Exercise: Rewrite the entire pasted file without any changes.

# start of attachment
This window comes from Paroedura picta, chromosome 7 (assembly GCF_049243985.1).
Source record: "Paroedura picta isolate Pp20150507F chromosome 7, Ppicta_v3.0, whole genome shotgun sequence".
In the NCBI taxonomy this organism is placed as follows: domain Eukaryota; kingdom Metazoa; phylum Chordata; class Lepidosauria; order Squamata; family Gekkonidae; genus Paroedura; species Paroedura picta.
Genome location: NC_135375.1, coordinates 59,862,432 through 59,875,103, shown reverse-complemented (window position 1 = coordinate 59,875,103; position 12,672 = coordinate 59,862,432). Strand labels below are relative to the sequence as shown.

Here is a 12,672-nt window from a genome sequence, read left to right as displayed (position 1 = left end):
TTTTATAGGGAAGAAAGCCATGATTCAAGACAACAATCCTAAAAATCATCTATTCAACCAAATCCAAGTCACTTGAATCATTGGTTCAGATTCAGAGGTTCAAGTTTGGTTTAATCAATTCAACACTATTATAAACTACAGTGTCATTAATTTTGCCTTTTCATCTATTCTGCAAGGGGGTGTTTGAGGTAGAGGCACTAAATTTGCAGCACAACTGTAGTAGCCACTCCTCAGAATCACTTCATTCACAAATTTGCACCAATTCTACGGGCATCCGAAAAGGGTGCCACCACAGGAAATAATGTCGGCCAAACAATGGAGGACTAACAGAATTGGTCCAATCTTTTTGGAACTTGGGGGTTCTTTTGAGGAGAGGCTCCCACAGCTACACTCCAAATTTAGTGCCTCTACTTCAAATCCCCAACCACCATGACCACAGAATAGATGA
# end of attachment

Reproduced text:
This window comes from Paroedura picta, chromosome 7 (assembly GCF_049243985.1).
Source record: "Paroedura picta isolate Pp20150507F chromosome 7, Ppicta_v3.0, whole genome shotgun sequence".
In the NCBI taxonomy this organism is placed as follows: domain Eukaryota; kingdom Metazoa; phylum Chordata; class Lepidosauria; order Squamata; family Gekkonidae; genus Paroedura; species Paroedura picta.
Genome location: NC_135375.1, coordinates 59,862,432 through 59,875,103, shown reverse-complemented (window position 1 = coordinate 59,875,103; position 12,672 = coordinate 59,862,432). Strand labels below are relative to the sequence as shown.

Here is a 12,672-nt window from a genome sequence, read left to right as displayed (position 1 = left end):
TTTTATAGGGAAGAAAGCCATGATTCAAGACAACAATCCTAAAAATCATCTATTCAACCAAATCCAAGTCACTTGAATCATTGGTTCAGATTCAGAGGTTCAAGTTTGGTTTAATCAATTCAACACTATTATAAACTACAGTGTCATTAATTTTGCCTTTTCATCTATTCTGCAAGGGGGTGTTTGAGGTAGAGGCACTAAATTTGCAGCACAACTGTAGTAGCCACTCCTCAGAATCACTTCATTCACAAATTTGCACCAATTCTACGGGCATCCGAAAAGGGTGCCACCACAGGAAATAATGTCGGCCAAACAATGGAGGACTAACAGAATTGGTCCAATCTTTTTGGAACTTGGGGGTTCTTTTGAGGAGAGGCTCCCACAGCTACACTCCAAATTTAGTGCCTCTACTTCAAATCCCCAACCACCATGACCACAGAATAGATGA